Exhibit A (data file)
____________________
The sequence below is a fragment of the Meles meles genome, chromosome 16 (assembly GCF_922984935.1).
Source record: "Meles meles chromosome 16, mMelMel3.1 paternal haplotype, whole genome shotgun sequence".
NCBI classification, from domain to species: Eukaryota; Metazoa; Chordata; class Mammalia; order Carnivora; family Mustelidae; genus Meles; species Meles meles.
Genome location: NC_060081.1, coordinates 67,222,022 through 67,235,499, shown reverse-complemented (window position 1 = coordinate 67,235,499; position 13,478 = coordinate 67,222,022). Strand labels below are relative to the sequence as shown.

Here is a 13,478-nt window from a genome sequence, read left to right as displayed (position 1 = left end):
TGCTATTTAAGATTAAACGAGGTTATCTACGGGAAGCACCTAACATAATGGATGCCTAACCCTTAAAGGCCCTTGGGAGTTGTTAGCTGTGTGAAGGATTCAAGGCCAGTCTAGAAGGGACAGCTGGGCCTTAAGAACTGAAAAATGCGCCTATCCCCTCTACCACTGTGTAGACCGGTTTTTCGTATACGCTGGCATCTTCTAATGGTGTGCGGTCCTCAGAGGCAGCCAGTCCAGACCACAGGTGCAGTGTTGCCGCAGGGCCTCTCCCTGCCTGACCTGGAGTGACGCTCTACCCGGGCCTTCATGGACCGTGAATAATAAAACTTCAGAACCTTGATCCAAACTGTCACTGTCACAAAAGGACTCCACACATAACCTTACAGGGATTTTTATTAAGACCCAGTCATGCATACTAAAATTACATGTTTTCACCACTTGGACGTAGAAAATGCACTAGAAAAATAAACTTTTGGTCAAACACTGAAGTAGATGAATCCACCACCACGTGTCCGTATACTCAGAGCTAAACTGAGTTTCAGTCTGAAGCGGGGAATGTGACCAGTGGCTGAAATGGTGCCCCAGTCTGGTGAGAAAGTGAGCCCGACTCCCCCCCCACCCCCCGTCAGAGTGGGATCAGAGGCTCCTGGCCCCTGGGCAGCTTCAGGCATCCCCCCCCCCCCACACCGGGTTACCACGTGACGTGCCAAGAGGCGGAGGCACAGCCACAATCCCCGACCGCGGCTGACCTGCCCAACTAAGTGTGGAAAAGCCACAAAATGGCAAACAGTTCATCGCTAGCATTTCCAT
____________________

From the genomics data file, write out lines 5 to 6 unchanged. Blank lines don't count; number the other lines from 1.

Here is a 13,478-nt window from a genome sequence, read left to right as displayed (position 1 = left end):
TGCTATTTAAGATTAAACGAGGTTATCTACGGGAAGCACCTAACATAATGGATGCCTAACCCTTAAAGGCCCTTGGGAGTTGTTAGCTGTGTGAAGGATTCAAGGCCAGTCTAGAAGGGACAGCTGGGCCTTAAGAACTGAAAAATGCGCCTATCCCCTCTACCACTGTGTAGACCGGTTTTTCGTATACGCTGGCATCTTCTAATGGTGTGCGGTCCTCAGAGGCAGCCAGTCCAGACCACAGGTGCAGTGTTGCCGCAGGGCCTCTCCCTGCCTGACCTGGAGTGACGCTCTACCCGGGCCTTCATGGACCGTGAATAATAAAACTTCAGAACCTTGATCCAAACTGTCACTGTCACAAAAGGACTCCACACATAACCTTACAGGGATTTTTATTAAGACCCAGTCATGCATACTAAAATTACATGTTTTCACCACTTGGACGTAGAAAATGCACTAGAAAAATAAACTTTTGGTCAAACACTGAAGTAGATGAATCCACCACCACGTGTCCGTATACTCAGAGCTAAACTGAGTTTCAGTCTGAAGCGGGGAATGTGACCAGTGGCTGAAATGGTGCCCCAGTCTGGTGAGAAAGTGAGCCCGACTCCCCCCCCACCCCCCGTCAGAGTGGGATCAGAGGCTCCTGGCCCCTGGGCAGCTTCAGGCATCCCCCCCCCCCCACACCGGGTTACCACGTGACGTGCCAAGAGGCGGAGGCACAGCCACAATCCCCGACCGCGGCTGACCTGCCCAACTAAGTGTGGAAAAGCCACAAAATGGCAAACAGTTCATCGCTAGCATTTCCAT